Stratospheric Nudging And Predictable Surface Impacts (SNAPSI): a protocol for investigating the role of stratospheric polar vortex disturbances in subseasonal to seasonal forecasts

Peter Hitchcock*, Amy Butler, Andrew Charlton-Perez, Chaim I. Garfinkel, Tim Stockdale, James Anstey, Dann Mitchell, Daniela I.V. Domeisen, Tongwen Wu, Yixiong Lu, Daniele Mastrangelo, Piero Malguzzi, Hai Lin, Ryan Muncaster, Bill Merryfield, Michael Sigmond, Baoqiang Xiang, Liwei Jia, Yu Kyung Hyun, Jiyoung OhDamien Specq, Isla R. Simpson, Jadwiga H. Richter, Cory Barton, Jeff Knight, Eun Pa Lim, Harry Hendon

*Corresponding author for this work

Research output: Contribution to journalArticlepeer-review

9 Scopus citations

Abstract

Major disruptions of the winter season, high-latitude stratospheric polar vortices can result in stratospheric anomalies that persist for months. These sudden stratospheric warming events are recognized as an important potential source of forecast skill for surface climate on subseasonal to seasonal timescales. Realizing this skill in operational subseasonal forecast models remains a challenge, as models must capture both the evolution of the stratospheric polar vortices in addition to their coupling to the troposphere. The processes involved in this coupling remain a topic of open research. We present here the Stratospheric Nudging And Predictable Surface Impacts (SNAPSI) project. SNAPSI is a new model intercomparison protocol designed to study the role of the Arctic and Antarctic stratospheric polar vortex disturbances for surface predictability in subseasonal to seasonal forecast models. Based on a set of controlled, subseasonal ensemble forecasts of three recent events, the protocol aims to address four main scientific goals. First, to quantify the impact of improved stratospheric forecasts on near-surface forecast skill. Second, to attribute specific extreme events to stratospheric variability. Third, to assess the mechanisms by which the stratosphere influences the troposphere in the forecast models. Fourth, to investigate the wave processes that lead to the stratospheric anomalies themselves. Although not a primary focus, the experiments are furthermore expected to shed light on coupling between the tropical stratosphere and troposphere. The output requested will allow for a more detailed, process-based community analysis than has been possible with existing databases of subseasonal forecasts.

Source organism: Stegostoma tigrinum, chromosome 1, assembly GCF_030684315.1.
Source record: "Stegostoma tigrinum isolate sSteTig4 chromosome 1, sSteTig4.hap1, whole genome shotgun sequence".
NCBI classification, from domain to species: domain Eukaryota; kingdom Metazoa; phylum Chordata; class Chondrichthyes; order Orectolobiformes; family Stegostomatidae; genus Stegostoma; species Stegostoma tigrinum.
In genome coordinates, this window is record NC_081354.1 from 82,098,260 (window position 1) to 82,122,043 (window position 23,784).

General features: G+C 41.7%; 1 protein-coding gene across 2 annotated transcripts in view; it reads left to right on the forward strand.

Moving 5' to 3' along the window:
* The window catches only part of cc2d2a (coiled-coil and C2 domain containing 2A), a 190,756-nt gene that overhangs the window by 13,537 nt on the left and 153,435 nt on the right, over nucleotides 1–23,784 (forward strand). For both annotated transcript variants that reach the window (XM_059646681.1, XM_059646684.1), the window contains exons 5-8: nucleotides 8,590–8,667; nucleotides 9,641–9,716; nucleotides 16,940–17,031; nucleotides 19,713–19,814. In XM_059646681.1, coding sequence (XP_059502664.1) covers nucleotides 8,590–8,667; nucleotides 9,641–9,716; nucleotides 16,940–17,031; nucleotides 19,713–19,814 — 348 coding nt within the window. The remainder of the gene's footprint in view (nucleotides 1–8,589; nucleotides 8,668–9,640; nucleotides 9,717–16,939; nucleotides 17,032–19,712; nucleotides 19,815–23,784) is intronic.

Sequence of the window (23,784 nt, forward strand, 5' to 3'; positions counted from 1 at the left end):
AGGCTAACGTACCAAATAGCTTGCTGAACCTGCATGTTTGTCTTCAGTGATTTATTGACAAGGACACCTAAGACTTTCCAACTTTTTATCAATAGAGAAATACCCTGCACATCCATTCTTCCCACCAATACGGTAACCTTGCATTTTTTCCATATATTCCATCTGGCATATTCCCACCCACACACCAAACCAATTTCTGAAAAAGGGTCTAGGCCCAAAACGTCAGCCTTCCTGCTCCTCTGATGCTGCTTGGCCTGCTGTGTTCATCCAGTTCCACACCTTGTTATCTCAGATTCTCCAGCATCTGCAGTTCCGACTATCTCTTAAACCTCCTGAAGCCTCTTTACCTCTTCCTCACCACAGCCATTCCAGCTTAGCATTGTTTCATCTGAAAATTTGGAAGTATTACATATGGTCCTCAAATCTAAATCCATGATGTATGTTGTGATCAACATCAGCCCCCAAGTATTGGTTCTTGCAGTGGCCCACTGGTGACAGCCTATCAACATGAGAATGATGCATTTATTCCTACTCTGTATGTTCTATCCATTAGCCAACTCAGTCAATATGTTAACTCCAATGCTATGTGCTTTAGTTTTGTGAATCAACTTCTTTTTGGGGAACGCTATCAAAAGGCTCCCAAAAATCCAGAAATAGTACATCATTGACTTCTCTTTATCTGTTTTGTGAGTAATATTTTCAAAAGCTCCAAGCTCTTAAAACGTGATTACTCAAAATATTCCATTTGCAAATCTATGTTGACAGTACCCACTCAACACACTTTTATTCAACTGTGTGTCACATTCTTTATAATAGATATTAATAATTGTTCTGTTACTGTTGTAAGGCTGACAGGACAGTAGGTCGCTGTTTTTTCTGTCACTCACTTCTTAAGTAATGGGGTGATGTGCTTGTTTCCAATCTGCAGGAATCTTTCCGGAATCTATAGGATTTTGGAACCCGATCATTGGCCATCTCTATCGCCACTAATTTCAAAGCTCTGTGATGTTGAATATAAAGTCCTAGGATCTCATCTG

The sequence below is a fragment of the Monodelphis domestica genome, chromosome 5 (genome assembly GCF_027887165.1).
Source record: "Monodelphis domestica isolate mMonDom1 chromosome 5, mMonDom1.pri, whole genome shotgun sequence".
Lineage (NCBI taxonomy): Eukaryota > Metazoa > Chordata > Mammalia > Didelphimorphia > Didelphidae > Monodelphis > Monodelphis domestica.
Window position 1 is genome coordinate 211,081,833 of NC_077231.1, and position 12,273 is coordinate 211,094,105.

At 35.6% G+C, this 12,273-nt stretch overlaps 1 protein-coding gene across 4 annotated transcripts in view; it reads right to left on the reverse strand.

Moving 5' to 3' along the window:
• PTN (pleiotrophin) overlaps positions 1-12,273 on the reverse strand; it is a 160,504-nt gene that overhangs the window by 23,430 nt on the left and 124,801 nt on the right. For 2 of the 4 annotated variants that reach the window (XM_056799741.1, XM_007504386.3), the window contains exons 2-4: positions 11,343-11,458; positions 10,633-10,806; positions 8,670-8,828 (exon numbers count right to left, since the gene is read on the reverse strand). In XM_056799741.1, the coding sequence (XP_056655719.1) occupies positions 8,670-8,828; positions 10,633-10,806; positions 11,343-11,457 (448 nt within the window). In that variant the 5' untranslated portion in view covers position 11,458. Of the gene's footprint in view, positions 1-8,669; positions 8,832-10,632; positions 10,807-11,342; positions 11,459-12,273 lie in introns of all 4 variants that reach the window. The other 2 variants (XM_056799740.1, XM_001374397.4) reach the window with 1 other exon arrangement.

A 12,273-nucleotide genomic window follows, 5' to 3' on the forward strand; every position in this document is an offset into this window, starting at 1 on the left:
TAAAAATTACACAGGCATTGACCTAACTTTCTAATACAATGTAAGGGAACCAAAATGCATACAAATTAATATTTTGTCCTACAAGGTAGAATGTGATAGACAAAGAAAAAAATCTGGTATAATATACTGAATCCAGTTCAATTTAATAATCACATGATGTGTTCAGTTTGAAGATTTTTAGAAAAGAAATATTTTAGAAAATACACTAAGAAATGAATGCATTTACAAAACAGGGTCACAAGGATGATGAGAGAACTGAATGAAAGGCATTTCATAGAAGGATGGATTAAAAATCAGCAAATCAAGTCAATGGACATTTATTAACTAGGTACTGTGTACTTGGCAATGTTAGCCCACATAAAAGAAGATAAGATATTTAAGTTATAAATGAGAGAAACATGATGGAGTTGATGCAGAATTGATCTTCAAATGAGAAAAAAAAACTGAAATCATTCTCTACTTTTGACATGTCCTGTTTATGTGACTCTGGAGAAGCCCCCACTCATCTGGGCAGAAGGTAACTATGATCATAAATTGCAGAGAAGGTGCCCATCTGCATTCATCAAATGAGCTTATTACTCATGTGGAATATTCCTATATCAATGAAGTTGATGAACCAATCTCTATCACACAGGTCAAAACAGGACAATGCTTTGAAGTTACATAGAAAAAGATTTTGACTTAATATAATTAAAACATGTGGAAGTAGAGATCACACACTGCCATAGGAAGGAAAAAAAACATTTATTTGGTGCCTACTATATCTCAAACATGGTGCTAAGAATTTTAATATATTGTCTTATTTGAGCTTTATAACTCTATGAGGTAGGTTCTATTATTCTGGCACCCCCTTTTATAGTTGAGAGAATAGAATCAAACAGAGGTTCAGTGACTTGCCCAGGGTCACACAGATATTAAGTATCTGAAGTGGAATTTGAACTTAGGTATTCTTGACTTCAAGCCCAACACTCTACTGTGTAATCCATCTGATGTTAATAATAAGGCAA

Original languageAmerican English
Pages (from-to)5073-5092
Number of pages20
JournalGeoscientific Model Development
Volume15
Issue number13
DOIs
StatePublished - 4 Jul 2022

Bibliographical note

Publisher Copyright:
© 2022 Peter Hitchcock et al.

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